Great Lake Swimmers

The Waves, The Wake

BY Kyle MullinPublished Aug 14, 2018

Say what you will about Great Lake Swimmers, but the Canadian alt-folk outfit can't be accused of stagnation or resting on former glories. For their new LP, The Waves, The Wake, frontman Tony Dekker bucks against folk conventions by recruiting a vast array of contributors to add marimba, flute, pipe organ, harp and other eclectic instruments to broaden the Great Lake Swimmers sound.
The result is an inspired, richly textured set of songs. One of the biggest highlights is "Unmaking the Bed," whose marimba and pit-pat percussion are low key and winkingly playful on the verses, before the song bursts into anthemic and atmospheric choruses. "Root Systems," meanwhile, features rattlesnake-like percussion along with haunting cello that evoke the tense ambiance of a spaghetti western.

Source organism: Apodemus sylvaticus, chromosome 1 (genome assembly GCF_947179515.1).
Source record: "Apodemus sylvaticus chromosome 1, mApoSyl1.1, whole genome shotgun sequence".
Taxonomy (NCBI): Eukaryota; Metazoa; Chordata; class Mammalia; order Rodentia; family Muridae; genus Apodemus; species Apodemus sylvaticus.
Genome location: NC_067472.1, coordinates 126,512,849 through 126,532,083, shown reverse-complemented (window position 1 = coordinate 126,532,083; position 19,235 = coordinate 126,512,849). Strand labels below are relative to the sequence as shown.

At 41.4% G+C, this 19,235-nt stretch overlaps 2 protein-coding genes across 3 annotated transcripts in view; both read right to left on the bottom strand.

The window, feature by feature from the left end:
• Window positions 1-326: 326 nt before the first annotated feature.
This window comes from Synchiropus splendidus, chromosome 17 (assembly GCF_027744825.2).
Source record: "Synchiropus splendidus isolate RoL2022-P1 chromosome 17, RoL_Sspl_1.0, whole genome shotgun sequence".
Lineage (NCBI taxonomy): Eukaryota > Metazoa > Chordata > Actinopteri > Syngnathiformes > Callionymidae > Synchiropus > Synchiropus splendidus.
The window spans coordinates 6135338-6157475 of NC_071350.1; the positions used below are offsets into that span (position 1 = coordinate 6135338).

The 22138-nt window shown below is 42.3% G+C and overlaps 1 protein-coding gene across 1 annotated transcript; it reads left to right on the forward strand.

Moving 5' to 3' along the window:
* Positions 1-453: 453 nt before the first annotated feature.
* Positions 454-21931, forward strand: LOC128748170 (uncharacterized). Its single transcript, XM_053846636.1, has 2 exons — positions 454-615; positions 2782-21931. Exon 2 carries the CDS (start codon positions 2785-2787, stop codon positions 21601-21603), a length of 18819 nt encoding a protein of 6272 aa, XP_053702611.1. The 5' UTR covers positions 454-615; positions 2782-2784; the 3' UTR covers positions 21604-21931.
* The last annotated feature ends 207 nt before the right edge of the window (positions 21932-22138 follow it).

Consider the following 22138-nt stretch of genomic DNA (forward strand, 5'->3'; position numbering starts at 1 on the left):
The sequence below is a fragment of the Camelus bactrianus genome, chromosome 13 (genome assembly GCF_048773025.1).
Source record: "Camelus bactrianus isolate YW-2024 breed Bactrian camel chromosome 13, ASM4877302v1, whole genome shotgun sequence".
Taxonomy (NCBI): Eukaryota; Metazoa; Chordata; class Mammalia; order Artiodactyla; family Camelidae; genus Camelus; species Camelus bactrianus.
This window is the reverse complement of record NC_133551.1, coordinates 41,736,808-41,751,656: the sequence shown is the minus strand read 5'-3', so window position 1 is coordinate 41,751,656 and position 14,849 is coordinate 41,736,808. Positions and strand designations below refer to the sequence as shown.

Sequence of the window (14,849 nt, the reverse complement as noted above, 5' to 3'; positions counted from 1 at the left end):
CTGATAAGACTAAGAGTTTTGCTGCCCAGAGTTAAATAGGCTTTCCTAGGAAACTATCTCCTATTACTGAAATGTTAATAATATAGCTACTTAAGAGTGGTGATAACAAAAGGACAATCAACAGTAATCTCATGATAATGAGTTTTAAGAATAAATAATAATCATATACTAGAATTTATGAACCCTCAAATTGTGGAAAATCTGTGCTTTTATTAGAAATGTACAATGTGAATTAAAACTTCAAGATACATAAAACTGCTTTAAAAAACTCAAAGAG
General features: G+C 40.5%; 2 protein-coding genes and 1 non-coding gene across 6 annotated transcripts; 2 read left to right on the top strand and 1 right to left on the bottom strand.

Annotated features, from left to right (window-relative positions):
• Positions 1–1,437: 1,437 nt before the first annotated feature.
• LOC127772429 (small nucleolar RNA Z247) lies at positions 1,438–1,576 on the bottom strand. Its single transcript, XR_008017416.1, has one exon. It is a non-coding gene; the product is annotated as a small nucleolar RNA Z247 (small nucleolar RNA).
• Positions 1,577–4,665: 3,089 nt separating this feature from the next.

Other tracks are more straightforward in terms of forefront instruments, while still boasting plenty of atmosphere. Prime examples include "In A Certain Light," whose banjo plucks are taken straight from a deep South back porch, and "The Real Work, which features moaning strings and resolute, ambiance building piano notes.
Still, many of the most memorable moments on this album occur when typically classical or jazz instruments get woven into Dekker's alt-folk tapestry. By incorporating those elements, Dekker renews Great Lake Swimmers' sound while still retaining the atmospheric singing and subtle yet intricate guitar playing that are quintessential to the band. It's a tricky balance, but Dekker and his sprawling team of contributors pull it off with aplomb.

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